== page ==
You don’t have to log in to WordPress each time you want to publish new content, thanks to the platform’s built-in scheduling feature.

You can create new posts or pages and schedule them to publish at a later date. When this date rolls around, WordPress will publish them automatically.

However, scheduling a post or page for a future date does not always guarantee that WordPress will publish it. WordPress may instead return the missed schedule error.

When this happens, the post or page will still be present in the admin dashboard, but it won’t be live on your website.

What Is The Missed Schedule Error?

The missed schedule error means WordPress was unable to publish a post or page on the date for which it was scheduled. This typically only occurs with postdate scheduling.

WordPress supports predate and postdate scheduling. Predate scheduling involves specifying a date that already has passed, whereas postdate scheduling involves specifying a date in the future. If you schedule a post or page to publish in the future, WordPress may return the missed schedule error for it.

You can find the missed schedule error in the “Date” column for any given post or page. Just click the “Posts” or “Pages” tab while logged in to the admin dashboard.

The “Date” column typically shows when live posts and pages were published or last modified. For posts and pages with postdate scheduling, it shows the date when they are scheduled to publish. However, the “Date” column may show “Missed Schedule” for these items if the system fails to publish them on their scheduled dates.

Common Causes of the Missed Schedule Error

You might be wondering what causes the missed schedule error. WordPress may return the missed schedule error for a variety of reasons. Something as simple as an incorrect time zone setting can cause it, for example.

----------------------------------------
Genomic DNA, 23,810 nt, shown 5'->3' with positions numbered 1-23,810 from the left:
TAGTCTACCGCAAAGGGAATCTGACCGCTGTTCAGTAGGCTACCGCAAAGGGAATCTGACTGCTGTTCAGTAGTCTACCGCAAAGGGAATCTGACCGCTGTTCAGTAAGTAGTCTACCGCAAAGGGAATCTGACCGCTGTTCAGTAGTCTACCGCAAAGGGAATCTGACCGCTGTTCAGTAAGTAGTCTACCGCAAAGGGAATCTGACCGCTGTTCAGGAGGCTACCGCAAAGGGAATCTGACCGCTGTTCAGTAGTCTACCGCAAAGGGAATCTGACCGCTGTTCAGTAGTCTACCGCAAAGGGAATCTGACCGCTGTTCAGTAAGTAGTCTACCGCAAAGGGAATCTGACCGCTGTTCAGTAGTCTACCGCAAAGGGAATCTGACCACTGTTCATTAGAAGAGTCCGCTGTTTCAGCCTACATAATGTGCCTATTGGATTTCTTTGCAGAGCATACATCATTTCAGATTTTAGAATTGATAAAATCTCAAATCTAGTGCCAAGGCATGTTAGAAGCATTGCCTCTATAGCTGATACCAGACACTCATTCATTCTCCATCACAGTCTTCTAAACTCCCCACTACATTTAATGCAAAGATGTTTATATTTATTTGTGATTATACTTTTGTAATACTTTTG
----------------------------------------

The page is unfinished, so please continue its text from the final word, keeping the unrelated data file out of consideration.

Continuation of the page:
If your website’s server is down on the date for which a post or page is scheduled to publish, WordPress may return the missed schedule error. WordPress will only attempt to publish posts and pages once. During a server outage, WordPress won’t have the opportunity to publish them. And because it only attempts to publish posts and pages once, it will return the missed schedule error when your website’s server is back online.

Caching plugins can cause the missed schedule error as well. Caching plugins generate static versions of posts and pages. Rather than generating dynamic posts and pages for visitors, your website will serve visitors these static versions. Static content loads in less time than dynamic content.

The problem with caching plugins, however, is that they may interfere with cron jobs. Cron jobs are processes that WordPress uses for all time-related tasks, including scheduling. In some cases, caching plugins can block cron jobs, resulting in the missed schedule error.

Speaking of cron jobs, a lack of traffic can also cause a missed schedule error. Traffic allows WordPress to look for pending cron jobs. Each post or page that’s scheduled to publish in the future will have a cron job. As long as there’s at least one user on your website—a visitor, search engine bot, etc.—WordPress will look for pending cron jobs. However, if there are no users on your website, WordPress will overlook pending cron jobs.

How to Fix the Missed Schedule Error

Now let’s dive into some of the key troubleshooting steps that you can take to fix the missed schedule error in WordPress.

1. Manually Publish the Post/Page

Most instances of the missed schedule error can be resolved by manually publishing the post or page in question.

Manual publishing will force WordPress to immediately publish it, and you should find that WordPress timestamps the post or page with the original scheduled date.

You can do this quite easily by using the Quick Edit feature to change the post status from “Scheduled” to “Published”: